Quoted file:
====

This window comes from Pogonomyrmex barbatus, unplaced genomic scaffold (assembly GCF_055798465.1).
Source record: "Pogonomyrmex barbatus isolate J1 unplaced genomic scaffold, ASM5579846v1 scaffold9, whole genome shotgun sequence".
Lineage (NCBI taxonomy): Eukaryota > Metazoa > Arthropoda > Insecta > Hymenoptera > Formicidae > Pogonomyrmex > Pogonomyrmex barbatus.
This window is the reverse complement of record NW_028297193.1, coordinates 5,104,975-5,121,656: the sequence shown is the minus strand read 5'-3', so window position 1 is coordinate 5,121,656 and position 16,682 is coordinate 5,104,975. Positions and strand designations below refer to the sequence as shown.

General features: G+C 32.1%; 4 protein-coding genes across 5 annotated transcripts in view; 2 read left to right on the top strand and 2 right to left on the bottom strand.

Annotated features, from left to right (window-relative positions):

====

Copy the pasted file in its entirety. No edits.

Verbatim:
This window comes from Pogonomyrmex barbatus, unplaced genomic scaffold (assembly GCF_055798465.1).
Source record: "Pogonomyrmex barbatus isolate J1 unplaced genomic scaffold, ASM5579846v1 scaffold9, whole genome shotgun sequence".
Lineage (NCBI taxonomy): Eukaryota > Metazoa > Arthropoda > Insecta > Hymenoptera > Formicidae > Pogonomyrmex > Pogonomyrmex barbatus.
This window is the reverse complement of record NW_028297193.1, coordinates 5,104,975-5,121,656: the sequence shown is the minus strand read 5'-3', so window position 1 is coordinate 5,121,656 and position 16,682 is coordinate 5,104,975. Positions and strand designations below refer to the sequence as shown.

General features: G+C 32.1%; 4 protein-coding genes across 5 annotated transcripts in view; 2 read left to right on the top strand and 2 right to left on the bottom strand.

Annotated features, from left to right (window-relative positions):